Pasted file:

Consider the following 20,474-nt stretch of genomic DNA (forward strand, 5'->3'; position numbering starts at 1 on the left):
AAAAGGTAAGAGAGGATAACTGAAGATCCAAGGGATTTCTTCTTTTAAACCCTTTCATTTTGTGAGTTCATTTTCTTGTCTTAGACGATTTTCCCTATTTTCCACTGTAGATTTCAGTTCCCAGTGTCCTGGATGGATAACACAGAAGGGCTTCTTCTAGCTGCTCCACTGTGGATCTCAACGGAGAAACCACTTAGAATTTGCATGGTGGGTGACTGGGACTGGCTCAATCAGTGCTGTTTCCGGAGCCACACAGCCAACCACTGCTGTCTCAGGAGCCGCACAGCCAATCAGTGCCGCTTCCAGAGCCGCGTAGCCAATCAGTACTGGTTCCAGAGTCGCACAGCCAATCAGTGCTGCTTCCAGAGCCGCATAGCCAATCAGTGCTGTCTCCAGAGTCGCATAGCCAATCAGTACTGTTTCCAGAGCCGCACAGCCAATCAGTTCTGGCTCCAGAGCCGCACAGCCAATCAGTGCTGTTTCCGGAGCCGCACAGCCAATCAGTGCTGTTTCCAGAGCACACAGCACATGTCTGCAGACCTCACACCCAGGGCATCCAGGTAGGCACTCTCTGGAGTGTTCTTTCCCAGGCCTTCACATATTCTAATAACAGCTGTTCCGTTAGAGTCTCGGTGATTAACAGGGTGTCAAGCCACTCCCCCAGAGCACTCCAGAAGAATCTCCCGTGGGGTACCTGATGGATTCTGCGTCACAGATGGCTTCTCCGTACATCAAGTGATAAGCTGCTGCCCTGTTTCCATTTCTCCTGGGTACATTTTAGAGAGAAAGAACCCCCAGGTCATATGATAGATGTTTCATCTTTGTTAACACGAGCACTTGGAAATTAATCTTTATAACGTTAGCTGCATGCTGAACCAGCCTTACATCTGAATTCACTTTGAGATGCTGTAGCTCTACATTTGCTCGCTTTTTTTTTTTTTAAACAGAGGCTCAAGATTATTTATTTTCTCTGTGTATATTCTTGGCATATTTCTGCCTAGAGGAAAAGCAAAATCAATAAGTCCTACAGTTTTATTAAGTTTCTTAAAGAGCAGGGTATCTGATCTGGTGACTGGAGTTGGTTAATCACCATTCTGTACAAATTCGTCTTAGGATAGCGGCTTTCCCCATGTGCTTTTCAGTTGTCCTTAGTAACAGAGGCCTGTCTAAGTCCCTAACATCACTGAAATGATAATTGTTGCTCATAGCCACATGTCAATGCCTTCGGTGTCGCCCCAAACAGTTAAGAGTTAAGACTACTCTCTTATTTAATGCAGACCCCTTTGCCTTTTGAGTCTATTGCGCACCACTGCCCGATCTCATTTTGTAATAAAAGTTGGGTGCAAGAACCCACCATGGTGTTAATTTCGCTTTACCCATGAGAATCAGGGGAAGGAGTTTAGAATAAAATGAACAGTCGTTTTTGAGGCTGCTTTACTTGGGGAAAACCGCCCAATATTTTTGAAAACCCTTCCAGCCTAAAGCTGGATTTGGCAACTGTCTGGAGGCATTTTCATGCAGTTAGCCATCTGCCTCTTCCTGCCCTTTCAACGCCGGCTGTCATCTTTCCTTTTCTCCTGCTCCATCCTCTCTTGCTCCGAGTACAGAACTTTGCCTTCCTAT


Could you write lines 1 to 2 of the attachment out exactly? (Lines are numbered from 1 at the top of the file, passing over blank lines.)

Consider the following 20,474-nt stretch of genomic DNA (forward strand, 5'->3'; position numbering starts at 1 on the left):
AAAAGGTAAGAGAGGATAACTGAAGATCCAAGGGATTTCTTCTTTTAAACCCTTTCATTTTGTGAGTTCATTTTCTTGTCTTAGACGATTTTCCCTATTTTCCACTGTAGATTTCAGTTCCCAGTGTCCTGGATGGATAACACAGAAGGGCTTCTTCTAGCTGCTCCACTGTGGATCTCAACGGAGAAACCACTTAGAATTTGCATGGTGGGTGACTGGGACTGGCTCAATCAGTGCTGTTTCCGGAGCCACACAGCCAACCACTGCTGTCTCAGGAGCCGCACAGCCAATCAGTGCCGCTTCCAGAGCCGCGTAGCCAATCAGTACTGGTTCCAGAGTCGCACAGCCAATCAGTGCTGCTTCCAGAGCCGCATAGCCAATCAGTGCTGTCTCCAGAGTCGCATAGCCAATCAGTACTGTTTCCAGAGCCGCACAGCCAATCAGTTCTGGCTCCAGAGCCGCACAGCCAATCAGTGCTGTTTCCGGAGCCGCACAGCCAATCAGTGCTGTTTCCAGAGCACACAGCACATGTCTGCAGACCTCACACCCAGGGCATCCAGGTAGGCACTCTCTGGAGTGTTCTTTCCCAGGCCTTCACATATTCTAATAACAGCTGTTCCGTTAGAGTCTCGGTGATTAACAGGGTGTCAAGCCACTCCCCCAGAGCACTCCAGAAGAATCTCCCGTGGGGTACCTGATGGATTCTGCGTCACAGATGGCTTCTCCGTACATCAAGTGATAAGCTGCTGCCCTGTTTCCATTTCTCCTGGGTACATTTTAGAGAGAAAGAACCCCCAGGTCATATGATAGATGTTTCATCTTTGTTAACACGAGCACTTGGAAATTAATCTTTATAACGTTAGCTGCATGCTGAACCAGCCTTACATCTGAATTCACTTTGAGATGCTGTAGCTCTACATTTGCTCGCTTTTTTTTTTTTTAAACAGAGGCTCAAGATTATTTATTTTCTCTGTGTATATTCTTGGCATATTTCTGCCTAGAGGAAAAGCAAAATCAATAAGTCCTACAGTTTTATTAAGTTTCTTAAAGAGCAGGGTATCTGATCTGGTGACTGGAGTTGGTTAATCACCATTCTGTACAAATTCGTCTTAGGATAGCGGCTTTCCCCATGTGCTTTTCAGTTGTCCTTAGTAACAGAGGCCTGTCTAAGTCCCTAACATCACTGAAATGATAATTGTTGCTCATAGCCACATGTCAATGCCTTCGGTGTCGCCCCAAACAGTTAAGAGTTAAGACTACTCTCTTATTTAATGCAGACCCCTTTGCCTTTTGAGTCTATTGCGCACCACTGCCCGATCTCATTTTGTAATAAAAGTTGGGTGCAAGAACCCACCATGGTGTTAATTTCGCTTTACCCATGAGAATCAGGGGAAGGAGTTTAGAATAAAATGAACAGTCGTTTTTGAGGCTGCTTTACTTGGGGAAAACCGCCCAATATTTTTGAAAACCCTTCCAGCCTAAAGCTGGATTTGGCAACTGTCTGGAGGCATTTTCATGCAGTTAGCCATCTGCCTCTTCCTGCCCTTTCAACGCCGGCTGTCATCTTTCCTTTTCTCCTGCTCCATCCTCTCTTGCTCCGAGTACAGAACTTTGCCTTCCTAT